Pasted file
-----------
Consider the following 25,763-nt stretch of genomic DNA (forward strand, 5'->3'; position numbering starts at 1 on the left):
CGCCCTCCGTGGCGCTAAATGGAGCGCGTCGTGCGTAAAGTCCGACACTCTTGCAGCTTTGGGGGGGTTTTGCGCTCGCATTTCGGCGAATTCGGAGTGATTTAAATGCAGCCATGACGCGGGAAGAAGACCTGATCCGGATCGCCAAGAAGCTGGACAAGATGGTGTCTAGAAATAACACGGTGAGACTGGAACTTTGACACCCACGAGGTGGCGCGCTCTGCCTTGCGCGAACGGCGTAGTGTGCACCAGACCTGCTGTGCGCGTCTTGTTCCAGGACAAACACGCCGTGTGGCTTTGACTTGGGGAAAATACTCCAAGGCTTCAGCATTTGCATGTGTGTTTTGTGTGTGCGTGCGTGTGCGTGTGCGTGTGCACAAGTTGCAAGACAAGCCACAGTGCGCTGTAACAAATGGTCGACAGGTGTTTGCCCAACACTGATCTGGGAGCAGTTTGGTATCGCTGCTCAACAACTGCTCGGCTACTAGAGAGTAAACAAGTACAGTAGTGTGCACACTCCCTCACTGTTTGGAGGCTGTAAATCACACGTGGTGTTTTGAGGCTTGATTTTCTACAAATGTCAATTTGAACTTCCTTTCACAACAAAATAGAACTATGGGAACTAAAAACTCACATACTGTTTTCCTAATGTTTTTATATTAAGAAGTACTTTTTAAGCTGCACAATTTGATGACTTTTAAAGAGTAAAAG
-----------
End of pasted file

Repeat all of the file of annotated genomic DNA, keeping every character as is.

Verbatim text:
Consider the following 25,763-nt stretch of genomic DNA (forward strand, 5'->3'; position numbering starts at 1 on the left):
CGCCCTCCGTGGCGCTAAATGGAGCGCGTCGTGCGTAAAGTCCGACACTCTTGCAGCTTTGGGGGGGTTTTGCGCTCGCATTTCGGCGAATTCGGAGTGATTTAAATGCAGCCATGACGCGGGAAGAAGACCTGATCCGGATCGCCAAGAAGCTGGACAAGATGGTGTCTAGAAATAACACGGTGAGACTGGAACTTTGACACCCACGAGGTGGCGCGCTCTGCCTTGCGCGAACGGCGTAGTGTGCACCAGACCTGCTGTGCGCGTCTTGTTCCAGGACAAACACGCCGTGTGGCTTTGACTTGGGGAAAATACTCCAAGGCTTCAGCATTTGCATGTGTGTTTTGTGTGTGCGTGCGTGTGCGTGTGCGTGTGCACAAGTTGCAAGACAAGCCACAGTGCGCTGTAACAAATGGTCGACAGGTGTTTGCCCAACACTGATCTGGGAGCAGTTTGGTATCGCTGCTCAACAACTGCTCGGCTACTAGAGAGTAAACAAGTACAGTAGTGTGCACACTCCCTCACTGTTTGGAGGCTGTAAATCACACGTGGTGTTTTGAGGCTTGATTTTCTACAAATGTCAATTTGAACTTCCTTTCACAACAAAATAGAACTATGGGAACTAAAAACTCACATACTGTTTTCCTAATGTTTTTATATTAAGAAGTACTTTTTAAGCTGCACAATTTGATGACTTTTAAAGAGTAAAAG